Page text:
“How is such a war to end? After destroying Iraq’s military and regime and driving its army out of Kuwait, who keeps them out? Of the answer is US troops, will not those troops become targets of the same terrorists who picked off our Marines in Lebanon?”
The fight for a foreign policy that puts the interests of America and Americans first has engaged the conservative imagination ever since the end of the cold war and the discovery or rediscovery that the main enemy is in Washington D.C. (yes, no matter which party is in power). The Gulf war, and the Bushian rhetoric accompanying it, heightened their hostility to internationalism. The Kosovo disaster only confirmed the sneaking suspicion that government intervention abroad has the same effect abroad as it does at home only in the case of the US Marines in Lebanon, the USS Cole, and the victims of the bombings at US bases in Saudi Arabia, the boomerang effect was spectacularly and immediately fatal. It was, after all, the Republican-controlled House of Representatives that gave Clinton the most trouble over the Kosovo war, and GOP congressional leaders are calling for the US to withdraw from the Balkans. The logic of their position will eventually force them to call for US withdrawal from the Arabian peninsula. Events in the Middle East are fast rendering our traditional policy of unconditional support to the House of Saud irrelevant. The sidelining of King Faisal, and the rise of the heir apparent, Crown Prince Abdullah, will force the US to confront the issue the fuels the popularity of Osama bin Laden as an Arab folk hero: the continued presence of foreign troops on Saudi soil, which is a religious and political affront to the great majority of Saudi citizens. Their new king will reflect the sentiments of his people, or else risk the loss of legitimacy and the potential end of the House of Saud, which could wind up in the same dustbin of history wherein resides the Iranian Shah and his fellow Pahlavis.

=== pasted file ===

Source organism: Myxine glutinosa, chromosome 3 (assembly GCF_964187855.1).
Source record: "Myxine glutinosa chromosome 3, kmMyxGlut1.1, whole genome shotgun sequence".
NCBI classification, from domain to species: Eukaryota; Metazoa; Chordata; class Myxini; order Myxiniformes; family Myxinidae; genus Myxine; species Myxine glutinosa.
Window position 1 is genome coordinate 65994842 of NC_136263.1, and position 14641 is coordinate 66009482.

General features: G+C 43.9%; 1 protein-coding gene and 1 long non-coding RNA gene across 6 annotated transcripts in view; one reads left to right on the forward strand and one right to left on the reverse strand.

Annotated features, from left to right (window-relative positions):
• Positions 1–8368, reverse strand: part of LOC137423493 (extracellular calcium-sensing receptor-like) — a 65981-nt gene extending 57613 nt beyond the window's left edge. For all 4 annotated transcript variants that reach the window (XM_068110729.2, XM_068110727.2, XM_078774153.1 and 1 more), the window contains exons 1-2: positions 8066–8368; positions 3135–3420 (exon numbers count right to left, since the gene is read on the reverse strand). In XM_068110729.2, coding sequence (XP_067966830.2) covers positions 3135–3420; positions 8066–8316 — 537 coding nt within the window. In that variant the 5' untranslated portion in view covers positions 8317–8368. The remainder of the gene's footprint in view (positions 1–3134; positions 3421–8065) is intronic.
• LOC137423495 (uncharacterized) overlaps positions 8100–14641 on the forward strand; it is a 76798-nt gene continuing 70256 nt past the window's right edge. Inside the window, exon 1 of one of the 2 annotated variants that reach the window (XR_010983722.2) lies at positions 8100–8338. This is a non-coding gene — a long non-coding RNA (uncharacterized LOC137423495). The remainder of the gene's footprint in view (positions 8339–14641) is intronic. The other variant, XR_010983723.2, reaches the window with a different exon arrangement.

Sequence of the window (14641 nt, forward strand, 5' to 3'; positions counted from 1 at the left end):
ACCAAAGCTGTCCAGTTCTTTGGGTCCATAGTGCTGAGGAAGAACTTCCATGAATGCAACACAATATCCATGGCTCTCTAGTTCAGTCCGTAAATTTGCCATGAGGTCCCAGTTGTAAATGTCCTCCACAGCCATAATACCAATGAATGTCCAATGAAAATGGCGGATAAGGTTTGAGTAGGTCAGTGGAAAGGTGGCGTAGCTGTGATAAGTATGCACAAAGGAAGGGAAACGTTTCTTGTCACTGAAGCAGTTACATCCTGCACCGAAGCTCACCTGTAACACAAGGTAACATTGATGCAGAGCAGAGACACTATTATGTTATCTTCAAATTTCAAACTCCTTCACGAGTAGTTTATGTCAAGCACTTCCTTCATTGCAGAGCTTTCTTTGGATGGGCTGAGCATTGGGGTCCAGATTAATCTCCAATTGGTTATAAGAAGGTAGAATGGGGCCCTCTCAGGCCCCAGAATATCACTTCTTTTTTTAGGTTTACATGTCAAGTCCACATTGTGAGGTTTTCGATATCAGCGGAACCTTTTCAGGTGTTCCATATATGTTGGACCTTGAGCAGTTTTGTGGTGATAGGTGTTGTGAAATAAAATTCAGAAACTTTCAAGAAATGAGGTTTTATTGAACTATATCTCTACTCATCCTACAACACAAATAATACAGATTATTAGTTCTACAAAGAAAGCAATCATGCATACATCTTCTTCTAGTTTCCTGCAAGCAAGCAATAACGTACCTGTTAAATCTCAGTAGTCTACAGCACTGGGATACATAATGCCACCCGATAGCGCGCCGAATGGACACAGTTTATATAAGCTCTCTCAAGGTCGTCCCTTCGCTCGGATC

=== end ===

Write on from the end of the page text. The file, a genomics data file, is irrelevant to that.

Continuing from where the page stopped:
As a prelude to the expected fireworks in the Middle East, Afghanistan may become the latest battleground in the Bushian attempt to seize the oil fields of the Middle East. The US has been making noises about a joint Russian-American drive to drive the Taliban from power, but Putin is no fool and Moscow, preoccupied with Chechnya, is unlikely to get drawn back to that particular briar patch. Putin is furthermore very much concerned about American incursions into the Caucasus, which is one reason for his recent visit to Azerbaijan, the first visit by a Russian leader to the region in recent memory. The elaborate game of geopolitical chess being played at the top of the world is going into high gear, now that an administration that is not only beholden to Big Oil but actually is Big Oil has taken over the direction of US foreign policy. Afghanistan is one door to the oil-rich Caucasus, so is pro-Western Georgia (which now wants to join NATO!) and Iraq is another: which door Dubya chooses is a matter of military and political opportunity, as well as chance, but whichever one he walks though will involve a major military operation. Remember, these are the people who are formally committed to the so-called Powell Doctrine, which, in essence, is the principle that US military force is not to be considered or applied lightly: once the decision to intervention has been made, it must be carried out with “overwhelming force.”
When I consider the kind of change we can expect from the new administration, I am struck by this theme of continuity that underlies US foreign policy, particularly in the Middle East,. Instead of the slow death by “depleted” uranium poisoning and the effects of the embargo, Iraqis can look forward to a quick death in a hail of cluster bombs. This is a particularly obscure example of God’s mercy, but surely Team Bush (II) can recruit some Republican theologian into elaborating on it at great length.
Mr. Justin Raimondo is the editorial director of Antiwar.com